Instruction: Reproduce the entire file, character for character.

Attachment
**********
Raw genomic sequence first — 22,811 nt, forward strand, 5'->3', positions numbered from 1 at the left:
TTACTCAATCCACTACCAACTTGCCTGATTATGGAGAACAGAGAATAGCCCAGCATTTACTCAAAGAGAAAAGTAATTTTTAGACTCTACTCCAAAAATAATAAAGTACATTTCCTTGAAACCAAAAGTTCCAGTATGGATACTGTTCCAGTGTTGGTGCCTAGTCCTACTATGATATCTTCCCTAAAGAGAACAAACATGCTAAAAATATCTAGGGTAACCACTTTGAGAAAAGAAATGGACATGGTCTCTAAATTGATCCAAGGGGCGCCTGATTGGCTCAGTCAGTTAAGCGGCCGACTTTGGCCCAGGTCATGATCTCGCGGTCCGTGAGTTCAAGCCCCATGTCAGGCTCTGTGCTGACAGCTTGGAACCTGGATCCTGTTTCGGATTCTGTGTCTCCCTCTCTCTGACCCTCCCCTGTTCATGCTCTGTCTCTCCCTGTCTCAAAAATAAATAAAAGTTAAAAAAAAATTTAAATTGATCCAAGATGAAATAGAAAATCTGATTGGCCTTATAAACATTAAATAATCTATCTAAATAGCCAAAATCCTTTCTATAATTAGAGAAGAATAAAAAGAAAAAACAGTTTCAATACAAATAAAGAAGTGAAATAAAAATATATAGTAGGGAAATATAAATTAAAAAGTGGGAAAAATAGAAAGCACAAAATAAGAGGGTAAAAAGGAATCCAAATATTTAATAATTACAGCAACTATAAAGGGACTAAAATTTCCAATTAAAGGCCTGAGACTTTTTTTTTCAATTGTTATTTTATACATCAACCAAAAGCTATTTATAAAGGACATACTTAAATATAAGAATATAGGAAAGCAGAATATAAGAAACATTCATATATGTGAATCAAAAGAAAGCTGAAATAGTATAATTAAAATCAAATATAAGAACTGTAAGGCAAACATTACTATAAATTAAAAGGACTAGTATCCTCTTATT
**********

Raw genomic sequence first — 22,811 nt, forward strand, 5'->3', positions numbered from 1 at the left:
TTACTCAATCCACTACCAACTTGCCTGATTATGGAGAACAGAGAATAGCCCAGCATTTACTCAAAGAGAAAAGTAATTTTTAGACTCTACTCCAAAAATAATAAAGTACATTTCCTTGAAACCAAAAGTTCCAGTATGGATACTGTTCCAGTGTTGGTGCCTAGTCCTACTATGATATCTTCCCTAAAGAGAACAAACATGCTAAAAATATCTAGGGTAACCACTTTGAGAAAAGAAATGGACATGGTCTCTAAATTGATCCAAGGGGCGCCTGATTGGCTCAGTCAGTTAAGCGGCCGACTTTGGCCCAGGTCATGATCTCGCGGTCCGTGAGTTCAAGCCCCATGTCAGGCTCTGTGCTGACAGCTTGGAACCTGGATCCTGTTTCGGATTCTGTGTCTCCCTCTCTCTGACCCTCCCCTGTTCATGCTCTGTCTCTCCCTGTCTCAAAAATAAATAAAAGTTAAAAAAAAATTTAAATTGATCCAAGATGAAATAGAAAATCTGATTGGCCTTATAAACATTAAATAATCTATCTAAATAGCCAAAATCCTTTCTATAATTAGAGAAGAATAAAAAGAAAAAACAGTTTCAATACAAATAAAGAAGTGAAATAAAAATATATAGTAGGGAAATATAAATTAAAAAGTGGGAAAAATAGAAAGCACAAAATAAGAGGGTAAAAAGGAATCCAAATATTTAATAATTACAGCAACTATAAAGGGACTAAAATTTCCAATTAAAGGCCTGAGACTTTTTTTTTCAATTGTTATTTTATACATCAACCAAAAGCTATTTATAAAGGACATACTTAAATATAAGAATATAGGAAAGCAGAATATAAGAAACATTCATATATGTGAATCAAAAGAAAGCTGAAATAGTATAATTAAAATCAAATATAAGAACTGTAAGGCAAACATTACTATAAATTAAAAGGACTAGTATCCTCTTATT